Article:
July 1, 2016
Earlier this week, I was given a written lease violation by my apartment complex manager, citing me and my neighbor for illegally trapping and taking the life of rodents, which for the past several years have become out of control. These rodents like to dig up and destroy our flowers. Below is a copy of my response to the office manager, who declared our acts of murder to be a safety hazard. As you can see in the above photograph of a refrigerator which has been sitting in the middle of the sidewalk for two months, the entire apartment complex is nothing more than one big safety hazard. The cement mixer has been sitting in the yard even longer. Making matters worse, just to the right of these two items is the only remaining playground equipment left in the complex, a set of monkey bars.
The first month I moved into Pine Village Apartments fifteen years ago, I told the then office manager that my gutter leaked, and with if being winter, this caused the stoop right outside my front door to become an ice-skating rink. The office manager replied, “They all do.” Not only was her reply crass, but she was telling the truth, as I have found out over the years that indeed they all do.
A few weeks later, my next-door neighbor’s little girl came over selling Girl Scout cookies. As she stepped back when I opened the door, she slipped and fell on the ice-covered stoop. Being an habitual writer of letters, I wrote the owners of the complex, informing them that it was a miracle that this little girl did not bust her head wide open on the edge of the stoop, slipping on ice because the gutters leak. Fifteen years later, the gutters still leak. A few years back, the owners had to replace the roofs on all the buildings in the complex, because they too leaked. However, the owners had their landscaping crew replace the roofs as cheaply as possible. All they did was to lay sheet metal on top of a 1×1 inch framing they laid on top of the old plywood. The roofing fascia in which gutters are attached are all rotted, so they left the leaking gutters alone, re-hanging the old gutters. The fascia is so rotted; the gutters are barely hanging, as it is hard to drive a nail into.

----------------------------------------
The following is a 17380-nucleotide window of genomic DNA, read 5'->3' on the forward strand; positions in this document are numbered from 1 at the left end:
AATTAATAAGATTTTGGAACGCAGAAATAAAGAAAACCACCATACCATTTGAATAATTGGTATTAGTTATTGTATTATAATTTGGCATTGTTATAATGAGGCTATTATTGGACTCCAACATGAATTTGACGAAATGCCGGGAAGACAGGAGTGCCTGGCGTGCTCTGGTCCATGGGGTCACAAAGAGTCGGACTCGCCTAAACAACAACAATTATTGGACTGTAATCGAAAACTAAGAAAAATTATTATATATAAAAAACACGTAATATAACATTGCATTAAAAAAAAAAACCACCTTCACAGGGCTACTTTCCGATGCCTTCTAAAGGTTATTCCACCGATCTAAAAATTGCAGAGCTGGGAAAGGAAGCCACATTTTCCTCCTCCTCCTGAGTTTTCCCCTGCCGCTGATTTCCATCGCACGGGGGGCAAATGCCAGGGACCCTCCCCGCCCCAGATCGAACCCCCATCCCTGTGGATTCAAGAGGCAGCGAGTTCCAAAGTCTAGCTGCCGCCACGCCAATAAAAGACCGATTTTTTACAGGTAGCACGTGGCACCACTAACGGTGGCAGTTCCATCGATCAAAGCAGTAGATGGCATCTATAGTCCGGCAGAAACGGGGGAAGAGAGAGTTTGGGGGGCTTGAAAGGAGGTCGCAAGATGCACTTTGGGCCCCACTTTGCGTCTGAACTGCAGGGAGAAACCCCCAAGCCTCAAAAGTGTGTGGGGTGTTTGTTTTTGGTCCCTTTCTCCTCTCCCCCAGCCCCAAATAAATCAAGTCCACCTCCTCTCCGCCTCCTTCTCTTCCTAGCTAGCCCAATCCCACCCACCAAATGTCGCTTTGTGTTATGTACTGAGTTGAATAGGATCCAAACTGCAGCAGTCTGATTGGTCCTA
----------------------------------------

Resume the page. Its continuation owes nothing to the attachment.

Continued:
When it rains hard, it’s like walking under a waterfall to enter an apartment. I have had my UPS man toss a package to me because of the waterfall on more than one occasion. And, because the gutters leak, it rots the storm doors. Belmont Properties, the owners of my apartment complex have replaced so many storm doors, that they now no longer replace them. When a storm door goes bad, they just remove it. Thankfully, I have a relatively new door. After it rains hard, I swing my storm door back and forth six or eight times to drain the water from it. The apartment complex looks quite cheap seeing every other apartment not having a door.
For three years, I worked as a part-time maintenance worker for the complex. I know what a safety hazard is. This apartment complex if full of them, and no, it’s not trapping rodents.
Steven H. Spring
June 30, 2016
Pine Village Apartments
355 Clifton Road
South Charleston, Ohio 45368
In regard to your lease violation, dated June 22nd, I would like to reply in writing, as is my right as stated in the notification. You cited both David Hazlett and me for trapping rodents and taking their life, citing section XVII-2 of my lease agreement and section 17.G of the attached Rules and Regulations. Reading both of the sections, I see nothing specifically regarding the trapping of rodents. One might argue that it is the rodents who are both a safety and health hazard, not the trapping of them. Coming from an apartment complex that in the past has trapped and illegally dumped many cats, I find this citation ludicrous. Making matters worse is that one of your maintenance men actually feeds rodents during the winter months.